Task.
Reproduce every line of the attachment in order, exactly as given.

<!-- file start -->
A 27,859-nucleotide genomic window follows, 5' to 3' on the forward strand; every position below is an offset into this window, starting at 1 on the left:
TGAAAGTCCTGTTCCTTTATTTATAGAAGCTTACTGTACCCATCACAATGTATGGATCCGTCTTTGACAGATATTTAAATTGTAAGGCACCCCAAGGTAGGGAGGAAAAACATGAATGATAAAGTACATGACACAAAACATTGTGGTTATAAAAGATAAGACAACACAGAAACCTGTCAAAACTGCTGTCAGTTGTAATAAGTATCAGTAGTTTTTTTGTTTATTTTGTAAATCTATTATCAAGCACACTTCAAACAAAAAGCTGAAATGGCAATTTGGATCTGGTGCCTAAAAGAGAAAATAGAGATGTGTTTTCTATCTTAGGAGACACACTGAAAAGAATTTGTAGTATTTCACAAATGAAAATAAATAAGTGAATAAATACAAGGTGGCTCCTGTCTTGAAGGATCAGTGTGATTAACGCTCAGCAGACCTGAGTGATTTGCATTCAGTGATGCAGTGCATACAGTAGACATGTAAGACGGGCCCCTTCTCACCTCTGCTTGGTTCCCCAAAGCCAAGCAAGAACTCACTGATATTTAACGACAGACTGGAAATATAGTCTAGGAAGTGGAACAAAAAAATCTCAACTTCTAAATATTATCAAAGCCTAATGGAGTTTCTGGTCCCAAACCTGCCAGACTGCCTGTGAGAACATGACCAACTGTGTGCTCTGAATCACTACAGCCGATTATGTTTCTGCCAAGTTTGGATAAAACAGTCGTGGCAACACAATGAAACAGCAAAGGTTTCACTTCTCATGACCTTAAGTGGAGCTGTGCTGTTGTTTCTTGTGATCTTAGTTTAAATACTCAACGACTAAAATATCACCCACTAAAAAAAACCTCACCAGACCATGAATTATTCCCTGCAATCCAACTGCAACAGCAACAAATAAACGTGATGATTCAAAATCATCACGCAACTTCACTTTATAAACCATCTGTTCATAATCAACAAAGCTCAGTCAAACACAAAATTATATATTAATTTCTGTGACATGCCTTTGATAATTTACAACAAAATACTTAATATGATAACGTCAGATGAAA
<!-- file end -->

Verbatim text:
A 27,859-nucleotide genomic window follows, 5' to 3' on the forward strand; every position below is an offset into this window, starting at 1 on the left:
TGAAAGTCCTGTTCCTTTATTTATAGAAGCTTACTGTACCCATCACAATGTATGGATCCGTCTTTGACAGATATTTAAATTGTAAGGCACCCCAAGGTAGGGAGGAAAAACATGAATGATAAAGTACATGACACAAAACATTGTGGTTATAAAAGATAAGACAACACAGAAACCTGTCAAAACTGCTGTCAGTTGTAATAAGTATCAGTAGTTTTTTTGTTTATTTTGTAAATCTATTATCAAGCACACTTCAAACAAAAAGCTGAAATGGCAATTTGGATCTGGTGCCTAAAAGAGAAAATAGAGATGTGTTTTCTATCTTAGGAGACACACTGAAAAGAATTTGTAGTATTTCACAAATGAAAATAAATAAGTGAATAAATACAAGGTGGCTCCTGTCTTGAAGGATCAGTGTGATTAACGCTCAGCAGACCTGAGTGATTTGCATTCAGTGATGCAGTGCATACAGTAGACATGTAAGACGGGCCCCTTCTCACCTCTGCTTGGTTCCCCAAAGCCAAGCAAGAACTCACTGATATTTAACGACAGACTGGAAATATAGTCTAGGAAGTGGAACAAAAAAATCTCAACTTCTAAATATTATCAAAGCCTAATGGAGTTTCTGGTCCCAAACCTGCCAGACTGCCTGTGAGAACATGACCAACTGTGTGCTCTGAATCACTACAGCCGATTATGTTTCTGCCAAGTTTGGATAAAACAGTCGTGGCAACACAATGAAACAGCAAAGGTTTCACTTCTCATGACCTTAAGTGGAGCTGTGCTGTTGTTTCTTGTGATCTTAGTTTAAATACTCAACGACTAAAATATCACCCACTAAAAAAAACCTCACCAGACCATGAATTATTCCCTGCAATCCAACTGCAACAGCAACAAATAAACGTGATGATTCAAAATCATCACGCAACTTCACTTTATAAACCATCTGTTCATAATCAACAAAGCTCAGTCAAACACAAAATTATATATTAATTTCTGTGACATGCCTTTGATAATTTACAACAAAATACTTAATATGATAACGTCAGATGAAA